Ah, good article. It makes all the same points as I, yet it still insists on drawing the opposite (i.e. wrong) conclusion! Here's another good article with comments. I generally agree with the contrarian commenter "Warsaw Will".
Here's my big peeve: People have gotten so accustomed to using "that" for restrictive clauses... that it's now, unfortunately, increasingly common to see people using "that" with non-restrictive clauses! E.g.:
The perl mongers meetings, that tend to run long, ...
Even worse -- far worse -- is the disgraceful tendency to go one step further and use a form of "that" when the sense is possessive, i.e.
The perl mongers meetings, that's attendance is on the decline, ...
And this is why I believe it is sound advice to recommend that writers entirely avoid using "that" for relative clauses, at least as a default. I would prescribe the rule of thumb thusly:
- Would you have to use "which" if the clause were prepositional? (e.g. "those with which") If so, then use "which" even if it's not prepositional.
- Would a word like "who/whom", "when", or "where" fit in the place (disregarding the semantic impropriety)? If so, then use "which", not "that".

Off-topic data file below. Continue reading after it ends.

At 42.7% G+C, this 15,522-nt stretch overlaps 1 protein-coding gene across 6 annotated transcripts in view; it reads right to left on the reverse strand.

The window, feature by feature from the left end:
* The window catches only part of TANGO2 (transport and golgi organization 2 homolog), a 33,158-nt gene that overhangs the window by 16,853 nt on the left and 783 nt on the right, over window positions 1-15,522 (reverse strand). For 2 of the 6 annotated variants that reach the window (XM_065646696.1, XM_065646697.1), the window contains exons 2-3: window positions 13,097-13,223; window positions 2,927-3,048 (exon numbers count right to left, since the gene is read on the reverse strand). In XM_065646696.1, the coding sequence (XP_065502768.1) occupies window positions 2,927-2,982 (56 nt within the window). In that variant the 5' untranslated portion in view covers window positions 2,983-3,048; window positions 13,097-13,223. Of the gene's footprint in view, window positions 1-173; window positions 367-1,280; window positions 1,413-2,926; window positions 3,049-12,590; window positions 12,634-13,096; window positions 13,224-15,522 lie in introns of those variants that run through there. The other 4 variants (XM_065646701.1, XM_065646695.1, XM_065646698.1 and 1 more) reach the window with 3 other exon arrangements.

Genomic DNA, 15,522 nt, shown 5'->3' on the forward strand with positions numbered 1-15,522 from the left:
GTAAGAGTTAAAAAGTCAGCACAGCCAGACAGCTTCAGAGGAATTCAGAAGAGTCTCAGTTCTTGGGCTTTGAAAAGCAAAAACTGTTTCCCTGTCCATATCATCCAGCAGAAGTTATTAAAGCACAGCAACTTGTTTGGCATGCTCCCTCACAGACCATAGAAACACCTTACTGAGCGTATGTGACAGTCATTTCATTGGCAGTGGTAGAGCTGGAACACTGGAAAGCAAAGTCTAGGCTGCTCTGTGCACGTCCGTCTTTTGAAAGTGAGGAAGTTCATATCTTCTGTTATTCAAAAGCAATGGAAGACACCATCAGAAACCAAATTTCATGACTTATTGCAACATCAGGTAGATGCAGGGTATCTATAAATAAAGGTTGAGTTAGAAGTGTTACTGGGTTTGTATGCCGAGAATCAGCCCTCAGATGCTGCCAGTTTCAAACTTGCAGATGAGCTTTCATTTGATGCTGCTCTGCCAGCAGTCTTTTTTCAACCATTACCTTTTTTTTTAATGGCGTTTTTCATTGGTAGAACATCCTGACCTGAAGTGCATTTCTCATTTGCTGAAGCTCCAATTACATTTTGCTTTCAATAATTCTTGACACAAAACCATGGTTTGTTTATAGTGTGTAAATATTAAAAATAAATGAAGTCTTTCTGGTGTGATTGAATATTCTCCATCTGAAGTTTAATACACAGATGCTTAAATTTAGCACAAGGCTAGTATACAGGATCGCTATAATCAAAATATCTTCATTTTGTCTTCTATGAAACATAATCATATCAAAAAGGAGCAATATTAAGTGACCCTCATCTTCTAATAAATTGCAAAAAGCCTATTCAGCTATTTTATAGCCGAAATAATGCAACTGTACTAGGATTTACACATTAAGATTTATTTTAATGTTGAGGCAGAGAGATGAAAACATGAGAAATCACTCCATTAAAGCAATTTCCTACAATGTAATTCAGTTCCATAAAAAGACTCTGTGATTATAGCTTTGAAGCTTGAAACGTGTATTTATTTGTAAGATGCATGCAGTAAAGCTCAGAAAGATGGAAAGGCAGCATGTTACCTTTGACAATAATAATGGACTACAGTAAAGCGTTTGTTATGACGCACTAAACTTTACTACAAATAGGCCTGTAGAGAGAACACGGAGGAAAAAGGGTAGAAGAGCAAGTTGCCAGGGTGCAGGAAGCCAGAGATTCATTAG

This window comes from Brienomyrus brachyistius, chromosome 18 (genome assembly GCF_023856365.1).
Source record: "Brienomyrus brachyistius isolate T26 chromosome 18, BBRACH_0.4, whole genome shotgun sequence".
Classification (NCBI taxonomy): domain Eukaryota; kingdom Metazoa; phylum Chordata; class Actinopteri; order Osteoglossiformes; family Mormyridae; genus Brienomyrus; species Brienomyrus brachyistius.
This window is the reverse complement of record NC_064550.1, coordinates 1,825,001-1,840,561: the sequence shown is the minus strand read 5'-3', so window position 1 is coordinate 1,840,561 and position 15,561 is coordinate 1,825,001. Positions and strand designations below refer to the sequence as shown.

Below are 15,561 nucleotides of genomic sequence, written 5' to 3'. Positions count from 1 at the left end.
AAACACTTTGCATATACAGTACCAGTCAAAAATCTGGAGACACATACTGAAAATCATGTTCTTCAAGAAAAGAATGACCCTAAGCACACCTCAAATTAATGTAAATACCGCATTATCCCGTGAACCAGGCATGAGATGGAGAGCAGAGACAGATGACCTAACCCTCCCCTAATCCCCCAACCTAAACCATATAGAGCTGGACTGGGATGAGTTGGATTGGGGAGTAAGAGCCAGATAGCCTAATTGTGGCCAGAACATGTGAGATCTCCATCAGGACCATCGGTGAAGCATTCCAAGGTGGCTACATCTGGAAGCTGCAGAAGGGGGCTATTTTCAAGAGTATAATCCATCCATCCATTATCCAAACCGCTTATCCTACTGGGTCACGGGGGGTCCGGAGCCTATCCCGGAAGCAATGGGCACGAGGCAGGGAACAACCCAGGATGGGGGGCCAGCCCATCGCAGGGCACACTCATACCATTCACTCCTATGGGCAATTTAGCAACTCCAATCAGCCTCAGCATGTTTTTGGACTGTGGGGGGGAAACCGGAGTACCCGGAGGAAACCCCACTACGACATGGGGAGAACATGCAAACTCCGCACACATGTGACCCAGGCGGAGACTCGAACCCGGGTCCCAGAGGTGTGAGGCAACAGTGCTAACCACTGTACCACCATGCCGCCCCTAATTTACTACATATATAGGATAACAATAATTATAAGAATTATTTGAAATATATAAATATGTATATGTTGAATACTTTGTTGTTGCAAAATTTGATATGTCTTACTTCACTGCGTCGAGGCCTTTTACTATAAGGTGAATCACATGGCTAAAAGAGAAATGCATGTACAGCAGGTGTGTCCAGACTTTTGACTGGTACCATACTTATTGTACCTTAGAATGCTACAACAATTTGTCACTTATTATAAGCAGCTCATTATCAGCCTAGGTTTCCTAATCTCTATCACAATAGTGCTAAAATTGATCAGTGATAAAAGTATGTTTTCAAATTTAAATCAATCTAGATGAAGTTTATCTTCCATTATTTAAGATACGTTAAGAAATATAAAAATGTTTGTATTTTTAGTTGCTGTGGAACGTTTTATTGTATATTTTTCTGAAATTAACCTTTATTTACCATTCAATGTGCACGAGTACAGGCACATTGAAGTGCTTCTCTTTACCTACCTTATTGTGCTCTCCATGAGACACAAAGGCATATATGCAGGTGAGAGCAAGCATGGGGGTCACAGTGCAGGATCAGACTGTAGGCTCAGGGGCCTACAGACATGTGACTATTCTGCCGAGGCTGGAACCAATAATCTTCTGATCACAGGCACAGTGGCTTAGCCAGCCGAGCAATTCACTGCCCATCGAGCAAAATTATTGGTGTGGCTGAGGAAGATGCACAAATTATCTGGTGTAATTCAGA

The argument about commas, and whether the use of "which" sans commas could lead to a question in the reader's mind as to whether commas were intended but inadvertently omitted, is a straw man. We have no such issues when dealing with "who/whom", "when", "where"; therefore, so no such issue should be imagined with "which".
Incidentally, the term "which hunt" certainly has art prior to Rachael's 2006 blog comment. My copy of The Elements of Style, by Strunk and White, (dated 1979) says:
The careful writer goes which-hunting, removes the defining [i.e. restrictive] whiches, and by so doing improves his work.But that's a steaming pile of whatsit.